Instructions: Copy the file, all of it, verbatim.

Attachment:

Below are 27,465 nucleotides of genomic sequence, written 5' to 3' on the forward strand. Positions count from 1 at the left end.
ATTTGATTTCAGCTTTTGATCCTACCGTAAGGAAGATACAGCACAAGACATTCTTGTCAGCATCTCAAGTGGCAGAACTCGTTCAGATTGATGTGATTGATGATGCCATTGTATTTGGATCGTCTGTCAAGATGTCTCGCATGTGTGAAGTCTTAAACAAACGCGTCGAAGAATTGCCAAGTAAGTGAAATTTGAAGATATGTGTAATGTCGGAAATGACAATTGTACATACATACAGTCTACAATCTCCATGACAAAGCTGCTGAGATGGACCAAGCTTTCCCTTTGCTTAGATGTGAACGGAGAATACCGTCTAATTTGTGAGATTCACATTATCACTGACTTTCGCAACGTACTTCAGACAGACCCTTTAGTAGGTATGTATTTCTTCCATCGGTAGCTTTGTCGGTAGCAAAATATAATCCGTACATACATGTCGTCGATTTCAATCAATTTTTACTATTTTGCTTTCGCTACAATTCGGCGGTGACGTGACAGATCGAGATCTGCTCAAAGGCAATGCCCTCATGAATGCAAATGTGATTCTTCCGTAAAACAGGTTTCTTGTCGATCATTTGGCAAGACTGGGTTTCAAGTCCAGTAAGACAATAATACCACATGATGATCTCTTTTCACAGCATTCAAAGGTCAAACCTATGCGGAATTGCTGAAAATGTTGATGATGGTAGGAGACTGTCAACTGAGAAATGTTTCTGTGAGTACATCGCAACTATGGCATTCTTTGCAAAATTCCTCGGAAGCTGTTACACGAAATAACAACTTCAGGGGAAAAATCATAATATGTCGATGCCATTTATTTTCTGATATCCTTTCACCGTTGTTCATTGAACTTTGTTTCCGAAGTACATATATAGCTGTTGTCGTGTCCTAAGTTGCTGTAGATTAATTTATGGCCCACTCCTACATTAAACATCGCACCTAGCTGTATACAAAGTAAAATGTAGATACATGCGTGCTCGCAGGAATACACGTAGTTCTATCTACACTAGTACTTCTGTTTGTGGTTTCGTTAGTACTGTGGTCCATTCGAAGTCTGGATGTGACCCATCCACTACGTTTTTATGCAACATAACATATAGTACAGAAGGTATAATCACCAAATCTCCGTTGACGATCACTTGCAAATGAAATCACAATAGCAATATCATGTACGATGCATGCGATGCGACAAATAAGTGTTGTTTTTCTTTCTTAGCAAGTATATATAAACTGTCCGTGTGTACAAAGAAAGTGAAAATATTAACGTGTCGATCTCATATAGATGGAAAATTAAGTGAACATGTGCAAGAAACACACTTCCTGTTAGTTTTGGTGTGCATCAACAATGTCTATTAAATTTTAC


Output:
Below are 27,465 nucleotides of genomic sequence, written 5' to 3' on the forward strand. Positions count from 1 at the left end.
ATTTGATTTCAGCTTTTGATCCTACCGTAAGGAAGATACAGCACAAGACATTCTTGTCAGCATCTCAAGTGGCAGAACTCGTTCAGATTGATGTGATTGATGATGCCATTGTATTTGGATCGTCTGTCAAGATGTCTCGCATGTGTGAAGTCTTAAACAAACGCGTCGAAGAATTGCCAAGTAAGTGAAATTTGAAGATATGTGTAATGTCGGAAATGACAATTGTACATACATACAGTCTACAATCTCCATGACAAAGCTGCTGAGATGGACCAAGCTTTCCCTTTGCTTAGATGTGAACGGAGAATACCGTCTAATTTGTGAGATTCACATTATCACTGACTTTCGCAACGTACTTCAGACAGACCCTTTAGTAGGTATGTATTTCTTCCATCGGTAGCTTTGTCGGTAGCAAAATATAATCCGTACATACATGTCGTCGATTTCAATCAATTTTTACTATTTTGCTTTCGCTACAATTCGGCGGTGACGTGACAGATCGAGATCTGCTCAAAGGCAATGCCCTCATGAATGCAAATGTGATTCTTCCGTAAAACAGGTTTCTTGTCGATCATTTGGCAAGACTGGGTTTCAAGTCCAGTAAGACAATAATACCACATGATGATCTCTTTTCACAGCATTCAAAGGTCAAACCTATGCGGAATTGCTGAAAATGTTGATGATGGTAGGAGACTGTCAACTGAGAAATGTTTCTGTGAGTACATCGCAACTATGGCATTCTTTGCAAAATTCCTCGGAAGCTGTTACACGAAATAACAACTTCAGGGGAAAAATCATAATATGTCGATGCCATTTATTTTCTGATATCCTTTCACCGTTGTTCATTGAACTTTGTTTCCGAAGTACATATATAGCTGTTGTCGTGTCCTAAGTTGCTGTAGATTAATTTATGGCCCACTCCTACATTAAACATCGCACCTAGCTGTATACAAAGTAAAATGTAGATACATGCGTGCTCGCAGGAATACACGTAGTTCTATCTACACTAGTACTTCTGTTTGTGGTTTCGTTAGTACTGTGGTCCATTCGAAGTCTGGATGTGACCCATCCACTACGTTTTTATGCAACATAACATATAGTACAGAAGGTATAATCACCAAATCTCCGTTGACGATCACTTGCAAATGAAATCACAATAGCAATATCATGTACGATGCATGCGATGCGACAAATAAGTGTTGTTTTTCTTTCTTAGCAAGTATATATAAACTGTCCGTGTGTACAAAGAAAGTGAAAATATTAACGTGTCGATCTCATATAGATGGAAAATTAAGTGAACATGTGCAAGAAACACACTTCCTGTTAGTTTTGGTGTGCATCAACAATGTCTATTAAATTTTAC